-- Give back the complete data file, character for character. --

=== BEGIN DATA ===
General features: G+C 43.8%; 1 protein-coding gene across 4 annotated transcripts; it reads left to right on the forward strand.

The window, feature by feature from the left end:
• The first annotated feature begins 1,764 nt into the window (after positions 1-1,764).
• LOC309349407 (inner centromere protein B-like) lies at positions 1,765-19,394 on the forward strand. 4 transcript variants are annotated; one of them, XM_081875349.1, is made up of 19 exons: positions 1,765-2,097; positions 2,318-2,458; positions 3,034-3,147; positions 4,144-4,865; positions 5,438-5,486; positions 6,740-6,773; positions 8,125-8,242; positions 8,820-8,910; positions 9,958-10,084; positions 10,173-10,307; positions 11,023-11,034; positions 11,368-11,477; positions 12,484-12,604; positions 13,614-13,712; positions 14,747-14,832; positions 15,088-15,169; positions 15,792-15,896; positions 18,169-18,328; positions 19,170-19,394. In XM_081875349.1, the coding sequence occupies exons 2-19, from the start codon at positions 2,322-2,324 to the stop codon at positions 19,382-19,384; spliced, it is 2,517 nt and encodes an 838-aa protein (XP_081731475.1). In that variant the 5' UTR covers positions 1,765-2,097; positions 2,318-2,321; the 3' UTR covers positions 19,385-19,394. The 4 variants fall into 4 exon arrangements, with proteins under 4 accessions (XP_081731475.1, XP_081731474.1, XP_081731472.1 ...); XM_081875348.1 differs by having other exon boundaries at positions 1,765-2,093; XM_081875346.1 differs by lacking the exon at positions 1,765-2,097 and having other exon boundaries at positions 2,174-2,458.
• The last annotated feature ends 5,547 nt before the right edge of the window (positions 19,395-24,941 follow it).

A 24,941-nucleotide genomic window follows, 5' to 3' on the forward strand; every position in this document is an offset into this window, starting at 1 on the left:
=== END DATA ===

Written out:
General features: G+C 43.8%; 1 protein-coding gene across 4 annotated transcripts; it reads left to right on the forward strand.

The window, feature by feature from the left end:
• The first annotated feature begins 1,764 nt into the window (after positions 1-1,764).
• LOC309349407 (inner centromere protein B-like) lies at positions 1,765-19,394 on the forward strand. 4 transcript variants are annotated; one of them, XM_081875349.1, is made up of 19 exons: positions 1,765-2,097; positions 2,318-2,458; positions 3,034-3,147; positions 4,144-4,865; positions 5,438-5,486; positions 6,740-6,773; positions 8,125-8,242; positions 8,820-8,910; positions 9,958-10,084; positions 10,173-10,307; positions 11,023-11,034; positions 11,368-11,477; positions 12,484-12,604; positions 13,614-13,712; positions 14,747-14,832; positions 15,088-15,169; positions 15,792-15,896; positions 18,169-18,328; positions 19,170-19,394. In XM_081875349.1, the coding sequence occupies exons 2-19, from the start codon at positions 2,322-2,324 to the stop codon at positions 19,382-19,384; spliced, it is 2,517 nt and encodes an 838-aa protein (XP_081731475.1). In that variant the 5' UTR covers positions 1,765-2,097; positions 2,318-2,321; the 3' UTR covers positions 19,385-19,394. The 4 variants fall into 4 exon arrangements, with proteins under 4 accessions (XP_081731475.1, XP_081731474.1, XP_081731472.1 ...); XM_081875348.1 differs by having other exon boundaries at positions 1,765-2,093; XM_081875346.1 differs by lacking the exon at positions 1,765-2,097 and having other exon boundaries at positions 2,174-2,458.
• The last annotated feature ends 5,547 nt before the right edge of the window (positions 19,395-24,941 follow it).

A 24,941-nucleotide genomic window follows, 5' to 3' on the forward strand; every position in this document is an offset into this window, starting at 1 on the left: